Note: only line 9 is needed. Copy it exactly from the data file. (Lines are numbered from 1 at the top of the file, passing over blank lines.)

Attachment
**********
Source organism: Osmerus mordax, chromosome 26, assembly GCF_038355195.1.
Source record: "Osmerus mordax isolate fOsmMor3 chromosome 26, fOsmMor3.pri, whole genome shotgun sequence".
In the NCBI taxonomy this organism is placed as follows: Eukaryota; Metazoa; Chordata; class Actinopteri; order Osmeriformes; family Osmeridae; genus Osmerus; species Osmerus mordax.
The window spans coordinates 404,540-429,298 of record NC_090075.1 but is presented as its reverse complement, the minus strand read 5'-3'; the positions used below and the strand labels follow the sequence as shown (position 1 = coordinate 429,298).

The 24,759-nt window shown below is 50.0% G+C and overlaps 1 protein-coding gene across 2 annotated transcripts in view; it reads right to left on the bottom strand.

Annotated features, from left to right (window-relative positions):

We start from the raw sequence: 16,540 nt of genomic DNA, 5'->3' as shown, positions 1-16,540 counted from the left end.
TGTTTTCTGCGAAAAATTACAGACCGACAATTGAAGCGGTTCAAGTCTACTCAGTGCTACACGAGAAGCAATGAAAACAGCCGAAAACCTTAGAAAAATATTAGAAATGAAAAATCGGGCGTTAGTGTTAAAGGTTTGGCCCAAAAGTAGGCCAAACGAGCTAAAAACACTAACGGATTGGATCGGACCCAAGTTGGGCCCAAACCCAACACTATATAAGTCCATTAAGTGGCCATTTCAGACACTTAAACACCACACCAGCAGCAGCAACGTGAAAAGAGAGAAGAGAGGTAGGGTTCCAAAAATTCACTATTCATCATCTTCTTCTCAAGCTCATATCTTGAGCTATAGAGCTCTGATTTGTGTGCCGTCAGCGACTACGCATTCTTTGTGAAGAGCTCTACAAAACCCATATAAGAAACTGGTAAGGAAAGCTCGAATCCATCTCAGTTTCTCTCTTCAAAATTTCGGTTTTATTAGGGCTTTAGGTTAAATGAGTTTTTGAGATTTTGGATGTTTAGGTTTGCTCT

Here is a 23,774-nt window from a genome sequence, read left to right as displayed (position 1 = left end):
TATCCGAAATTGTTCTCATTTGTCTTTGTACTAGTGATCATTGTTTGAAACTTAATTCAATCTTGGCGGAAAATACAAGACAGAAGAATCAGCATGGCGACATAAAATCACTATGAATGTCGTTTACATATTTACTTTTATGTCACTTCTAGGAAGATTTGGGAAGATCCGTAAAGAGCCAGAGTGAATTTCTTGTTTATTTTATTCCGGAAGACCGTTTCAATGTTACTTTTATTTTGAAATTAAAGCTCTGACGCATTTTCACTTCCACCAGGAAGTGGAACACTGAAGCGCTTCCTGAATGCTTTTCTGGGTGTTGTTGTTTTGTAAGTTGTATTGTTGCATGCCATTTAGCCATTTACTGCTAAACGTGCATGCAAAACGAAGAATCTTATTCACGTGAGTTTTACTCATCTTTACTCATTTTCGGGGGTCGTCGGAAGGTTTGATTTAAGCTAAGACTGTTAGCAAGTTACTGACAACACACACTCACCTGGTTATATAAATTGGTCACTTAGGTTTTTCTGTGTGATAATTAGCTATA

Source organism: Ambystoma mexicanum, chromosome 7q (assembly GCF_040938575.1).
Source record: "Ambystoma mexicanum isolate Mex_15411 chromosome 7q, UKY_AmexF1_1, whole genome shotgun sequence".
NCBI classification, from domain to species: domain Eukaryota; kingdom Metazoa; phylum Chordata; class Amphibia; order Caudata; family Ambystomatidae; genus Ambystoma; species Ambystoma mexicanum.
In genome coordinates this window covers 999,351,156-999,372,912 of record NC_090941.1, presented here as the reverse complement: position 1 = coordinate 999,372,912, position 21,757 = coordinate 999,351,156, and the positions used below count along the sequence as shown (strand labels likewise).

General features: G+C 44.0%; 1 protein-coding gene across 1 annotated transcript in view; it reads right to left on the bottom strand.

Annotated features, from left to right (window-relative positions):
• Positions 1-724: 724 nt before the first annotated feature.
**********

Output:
Here is a 23,774-nt window from a genome sequence, read left to right as displayed (position 1 = left end):